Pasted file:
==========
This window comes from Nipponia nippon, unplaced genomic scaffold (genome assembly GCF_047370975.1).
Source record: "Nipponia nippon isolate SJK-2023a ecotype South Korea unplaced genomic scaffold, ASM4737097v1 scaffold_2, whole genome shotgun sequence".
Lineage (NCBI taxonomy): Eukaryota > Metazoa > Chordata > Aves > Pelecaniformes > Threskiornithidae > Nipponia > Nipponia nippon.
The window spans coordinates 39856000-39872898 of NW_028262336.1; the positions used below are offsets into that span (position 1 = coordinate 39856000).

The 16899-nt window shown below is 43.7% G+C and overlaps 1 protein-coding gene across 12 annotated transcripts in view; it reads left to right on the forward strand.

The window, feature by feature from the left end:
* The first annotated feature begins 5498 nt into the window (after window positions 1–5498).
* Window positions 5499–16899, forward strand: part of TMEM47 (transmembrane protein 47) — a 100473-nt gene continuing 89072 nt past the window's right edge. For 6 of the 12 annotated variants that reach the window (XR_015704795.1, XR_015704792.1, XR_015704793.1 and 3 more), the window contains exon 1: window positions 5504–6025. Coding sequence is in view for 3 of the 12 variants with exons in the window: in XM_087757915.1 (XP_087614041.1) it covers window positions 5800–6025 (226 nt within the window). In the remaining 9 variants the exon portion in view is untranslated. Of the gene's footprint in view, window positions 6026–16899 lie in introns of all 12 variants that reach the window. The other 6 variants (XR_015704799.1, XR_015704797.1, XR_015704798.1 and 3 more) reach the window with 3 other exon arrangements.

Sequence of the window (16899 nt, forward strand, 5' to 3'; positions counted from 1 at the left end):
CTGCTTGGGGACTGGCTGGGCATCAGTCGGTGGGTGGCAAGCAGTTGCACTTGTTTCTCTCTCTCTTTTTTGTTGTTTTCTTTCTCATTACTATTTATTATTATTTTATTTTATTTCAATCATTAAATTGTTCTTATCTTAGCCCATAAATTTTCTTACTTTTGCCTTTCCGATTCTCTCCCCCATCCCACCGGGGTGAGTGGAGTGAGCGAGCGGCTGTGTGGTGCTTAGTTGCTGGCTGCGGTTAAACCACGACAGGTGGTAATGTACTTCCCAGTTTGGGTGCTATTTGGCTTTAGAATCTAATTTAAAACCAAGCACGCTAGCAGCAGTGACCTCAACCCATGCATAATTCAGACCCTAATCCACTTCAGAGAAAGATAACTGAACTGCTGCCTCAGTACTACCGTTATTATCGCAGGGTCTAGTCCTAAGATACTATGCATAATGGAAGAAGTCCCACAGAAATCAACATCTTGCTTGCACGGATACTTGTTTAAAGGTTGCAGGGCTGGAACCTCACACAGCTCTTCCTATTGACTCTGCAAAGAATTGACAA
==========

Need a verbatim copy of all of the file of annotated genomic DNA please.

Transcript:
This window comes from Nipponia nippon, unplaced genomic scaffold (genome assembly GCF_047370975.1).
Source record: "Nipponia nippon isolate SJK-2023a ecotype South Korea unplaced genomic scaffold, ASM4737097v1 scaffold_2, whole genome shotgun sequence".
Lineage (NCBI taxonomy): Eukaryota > Metazoa > Chordata > Aves > Pelecaniformes > Threskiornithidae > Nipponia > Nipponia nippon.
The window spans coordinates 39856000-39872898 of NW_028262336.1; the positions used below are offsets into that span (position 1 = coordinate 39856000).

The 16899-nt window shown below is 43.7% G+C and overlaps 1 protein-coding gene across 12 annotated transcripts in view; it reads left to right on the forward strand.

The window, feature by feature from the left end:
* The first annotated feature begins 5498 nt into the window (after window positions 1–5498).
* Window positions 5499–16899, forward strand: part of TMEM47 (transmembrane protein 47) — a 100473-nt gene continuing 89072 nt past the window's right edge. For 6 of the 12 annotated variants that reach the window (XR_015704795.1, XR_015704792.1, XR_015704793.1 and 3 more), the window contains exon 1: window positions 5504–6025. Coding sequence is in view for 3 of the 12 variants with exons in the window: in XM_087757915.1 (XP_087614041.1) it covers window positions 5800–6025 (226 nt within the window). In the remaining 9 variants the exon portion in view is untranslated. Of the gene's footprint in view, window positions 6026–16899 lie in introns of all 12 variants that reach the window. The other 6 variants (XR_015704799.1, XR_015704797.1, XR_015704798.1 and 3 more) reach the window with 3 other exon arrangements.

Sequence of the window (16899 nt, forward strand, 5' to 3'; positions counted from 1 at the left end):
CTGCTTGGGGACTGGCTGGGCATCAGTCGGTGGGTGGCAAGCAGTTGCACTTGTTTCTCTCTCTCTTTTTTGTTGTTTTCTTTCTCATTACTATTTATTATTATTTTATTTTATTTCAATCATTAAATTGTTCTTATCTTAGCCCATAAATTTTCTTACTTTTGCCTTTCCGATTCTCTCCCCCATCCCACCGGGGTGAGTGGAGTGAGCGAGCGGCTGTGTGGTGCTTAGTTGCTGGCTGCGGTTAAACCACGACAGGTGGTAATGTACTTCCCAGTTTGGGTGCTATTTGGCTTTAGAATCTAATTTAAAACCAAGCACGCTAGCAGCAGTGACCTCAACCCATGCATAATTCAGACCCTAATCCACTTCAGAGAAAGATAACTGAACTGCTGCCTCAGTACTACCGTTATTATCGCAGGGTCTAGTCCTAAGATACTATGCATAATGGAAGAAGTCCCACAGAAATCAACATCTTGCTTGCACGGATACTTGTTTAAAGGTTGCAGGGCTGGAACCTCACACAGCTCTTCCTATTGACTCTGCAAAGAATTGACAA